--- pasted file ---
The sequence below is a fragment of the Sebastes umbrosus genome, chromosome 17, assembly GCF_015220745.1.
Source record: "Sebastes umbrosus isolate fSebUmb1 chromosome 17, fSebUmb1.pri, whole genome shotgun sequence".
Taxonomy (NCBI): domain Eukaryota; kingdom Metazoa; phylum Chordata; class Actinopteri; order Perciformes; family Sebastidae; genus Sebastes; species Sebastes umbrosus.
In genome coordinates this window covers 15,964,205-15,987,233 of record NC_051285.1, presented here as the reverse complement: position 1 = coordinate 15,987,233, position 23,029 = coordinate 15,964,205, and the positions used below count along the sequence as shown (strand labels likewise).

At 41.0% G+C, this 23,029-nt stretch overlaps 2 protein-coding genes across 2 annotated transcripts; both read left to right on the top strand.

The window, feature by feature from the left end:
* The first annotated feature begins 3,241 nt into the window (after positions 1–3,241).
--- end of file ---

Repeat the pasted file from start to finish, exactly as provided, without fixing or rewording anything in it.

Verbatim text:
The sequence below is a fragment of the Sebastes umbrosus genome, chromosome 17, assembly GCF_015220745.1.
Source record: "Sebastes umbrosus isolate fSebUmb1 chromosome 17, fSebUmb1.pri, whole genome shotgun sequence".
Taxonomy (NCBI): domain Eukaryota; kingdom Metazoa; phylum Chordata; class Actinopteri; order Perciformes; family Sebastidae; genus Sebastes; species Sebastes umbrosus.
In genome coordinates this window covers 15,964,205-15,987,233 of record NC_051285.1, presented here as the reverse complement: position 1 = coordinate 15,987,233, position 23,029 = coordinate 15,964,205, and the positions used below count along the sequence as shown (strand labels likewise).

At 41.0% G+C, this 23,029-nt stretch overlaps 2 protein-coding genes across 2 annotated transcripts; both read left to right on the top strand.

The window, feature by feature from the left end:
* The first annotated feature begins 3,241 nt into the window (after positions 1–3,241).